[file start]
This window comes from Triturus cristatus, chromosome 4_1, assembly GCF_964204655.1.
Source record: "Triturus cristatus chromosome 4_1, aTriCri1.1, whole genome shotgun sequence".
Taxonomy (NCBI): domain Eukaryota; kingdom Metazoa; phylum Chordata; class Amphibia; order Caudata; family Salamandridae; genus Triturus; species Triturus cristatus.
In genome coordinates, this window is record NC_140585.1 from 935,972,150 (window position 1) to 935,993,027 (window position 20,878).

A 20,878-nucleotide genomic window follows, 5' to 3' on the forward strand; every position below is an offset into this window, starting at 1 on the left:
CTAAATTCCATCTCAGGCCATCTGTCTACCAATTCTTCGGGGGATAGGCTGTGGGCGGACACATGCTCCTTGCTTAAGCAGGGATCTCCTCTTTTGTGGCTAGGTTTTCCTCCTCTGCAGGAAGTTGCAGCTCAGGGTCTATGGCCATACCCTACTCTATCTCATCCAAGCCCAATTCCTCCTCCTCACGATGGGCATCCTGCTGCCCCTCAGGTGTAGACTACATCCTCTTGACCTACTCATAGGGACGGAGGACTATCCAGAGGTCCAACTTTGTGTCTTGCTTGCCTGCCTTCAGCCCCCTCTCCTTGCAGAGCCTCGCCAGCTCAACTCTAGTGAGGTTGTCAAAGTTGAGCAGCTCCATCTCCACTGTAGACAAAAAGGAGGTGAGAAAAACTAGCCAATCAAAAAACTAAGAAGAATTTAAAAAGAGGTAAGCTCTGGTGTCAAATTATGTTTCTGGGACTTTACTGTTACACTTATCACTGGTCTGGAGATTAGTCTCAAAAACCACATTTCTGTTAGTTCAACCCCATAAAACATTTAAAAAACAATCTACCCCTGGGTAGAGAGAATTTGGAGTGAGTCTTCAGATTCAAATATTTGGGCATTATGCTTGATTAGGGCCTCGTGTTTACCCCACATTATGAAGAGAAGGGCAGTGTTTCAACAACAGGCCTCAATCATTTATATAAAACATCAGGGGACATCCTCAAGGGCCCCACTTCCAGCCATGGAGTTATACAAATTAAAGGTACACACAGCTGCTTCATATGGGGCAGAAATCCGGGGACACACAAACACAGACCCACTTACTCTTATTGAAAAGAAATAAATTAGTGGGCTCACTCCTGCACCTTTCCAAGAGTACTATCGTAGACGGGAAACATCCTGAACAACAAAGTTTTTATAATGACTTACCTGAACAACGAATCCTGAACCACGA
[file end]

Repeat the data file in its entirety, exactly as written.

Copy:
This window comes from Triturus cristatus, chromosome 4_1, assembly GCF_964204655.1.
Source record: "Triturus cristatus chromosome 4_1, aTriCri1.1, whole genome shotgun sequence".
Taxonomy (NCBI): domain Eukaryota; kingdom Metazoa; phylum Chordata; class Amphibia; order Caudata; family Salamandridae; genus Triturus; species Triturus cristatus.
In genome coordinates, this window is record NC_140585.1 from 935,972,150 (window position 1) to 935,993,027 (window position 20,878).

A 20,878-nucleotide genomic window follows, 5' to 3' on the forward strand; every position below is an offset into this window, starting at 1 on the left:
CTAAATTCCATCTCAGGCCATCTGTCTACCAATTCTTCGGGGGATAGGCTGTGGGCGGACACATGCTCCTTGCTTAAGCAGGGATCTCCTCTTTTGTGGCTAGGTTTTCCTCCTCTGCAGGAAGTTGCAGCTCAGGGTCTATGGCCATACCCTACTCTATCTCATCCAAGCCCAATTCCTCCTCCTCACGATGGGCATCCTGCTGCCCCTCAGGTGTAGACTACATCCTCTTGACCTACTCATAGGGACGGAGGACTATCCAGAGGTCCAACTTTGTGTCTTGCTTGCCTGCCTTCAGCCCCCTCTCCTTGCAGAGCCTCGCCAGCTCAACTCTAGTGAGGTTGTCAAAGTTGAGCAGCTCCATCTCCACTGTAGACAAAAAGGAGGTGAGAAAAACTAGCCAATCAAAAAACTAAGAAGAATTTAAAAAGAGGTAAGCTCTGGTGTCAAATTATGTTTCTGGGACTTTACTGTTACACTTATCACTGGTCTGGAGATTAGTCTCAAAAACCACATTTCTGTTAGTTCAACCCCATAAAACATTTAAAAAACAATCTACCCCTGGGTAGAGAGAATTTGGAGTGAGTCTTCAGATTCAAATATTTGGGCATTATGCTTGATTAGGGCCTCGTGTTTACCCCACATTATGAAGAGAAGGGCAGTGTTTCAACAACAGGCCTCAATCATTTATATAAAACATCAGGGGACATCCTCAAGGGCCCCACTTCCAGCCATGGAGTTATACAAATTAAAGGTACACACAGCTGCTTCATATGGGGCAGAAATCCGGGGACACACAAACACAGACCCACTTACTCTTATTGAAAAGAAATAAATTAGTGGGCTCACTCCTGCACCTTTCCAAGAGTACTATCGTAGACGGGAAACATCCTGAACAACAAAGTTTTTATAATGACTTACCTGAACAACGAATCCTGAACCACGA